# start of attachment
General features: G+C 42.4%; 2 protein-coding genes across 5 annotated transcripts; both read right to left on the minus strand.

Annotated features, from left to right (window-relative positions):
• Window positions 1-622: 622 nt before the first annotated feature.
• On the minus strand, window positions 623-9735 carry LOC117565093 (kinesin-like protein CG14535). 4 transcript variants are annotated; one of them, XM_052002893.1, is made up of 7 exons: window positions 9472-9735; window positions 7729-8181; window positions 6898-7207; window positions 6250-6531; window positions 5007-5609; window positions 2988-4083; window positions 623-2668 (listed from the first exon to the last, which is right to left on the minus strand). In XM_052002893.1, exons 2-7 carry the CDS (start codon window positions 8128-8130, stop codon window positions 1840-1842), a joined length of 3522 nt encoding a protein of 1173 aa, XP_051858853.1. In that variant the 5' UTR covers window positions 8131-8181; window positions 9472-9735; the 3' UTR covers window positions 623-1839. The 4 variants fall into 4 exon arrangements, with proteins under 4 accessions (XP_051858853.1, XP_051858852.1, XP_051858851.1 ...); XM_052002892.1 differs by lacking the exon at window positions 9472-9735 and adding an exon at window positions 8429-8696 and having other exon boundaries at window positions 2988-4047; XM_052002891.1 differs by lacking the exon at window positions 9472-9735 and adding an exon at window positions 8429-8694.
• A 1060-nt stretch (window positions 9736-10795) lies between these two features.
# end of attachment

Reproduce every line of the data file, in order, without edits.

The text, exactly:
General features: G+C 42.4%; 2 protein-coding genes across 5 annotated transcripts; both read right to left on the minus strand.

Annotated features, from left to right (window-relative positions):
• Window positions 1-622: 622 nt before the first annotated feature.
• On the minus strand, window positions 623-9735 carry LOC117565093 (kinesin-like protein CG14535). 4 transcript variants are annotated; one of them, XM_052002893.1, is made up of 7 exons: window positions 9472-9735; window positions 7729-8181; window positions 6898-7207; window positions 6250-6531; window positions 5007-5609; window positions 2988-4083; window positions 623-2668 (listed from the first exon to the last, which is right to left on the minus strand). In XM_052002893.1, exons 2-7 carry the CDS (start codon window positions 8128-8130, stop codon window positions 1840-1842), a joined length of 3522 nt encoding a protein of 1173 aa, XP_051858853.1. In that variant the 5' UTR covers window positions 8131-8181; window positions 9472-9735; the 3' UTR covers window positions 623-1839. The 4 variants fall into 4 exon arrangements, with proteins under 4 accessions (XP_051858853.1, XP_051858852.1, XP_051858851.1 ...); XM_052002892.1 differs by lacking the exon at window positions 9472-9735 and adding an exon at window positions 8429-8696 and having other exon boundaries at window positions 2988-4047; XM_052002891.1 differs by lacking the exon at window positions 9472-9735 and adding an exon at window positions 8429-8694.
• A 1060-nt stretch (window positions 9736-10795) lies between these two features.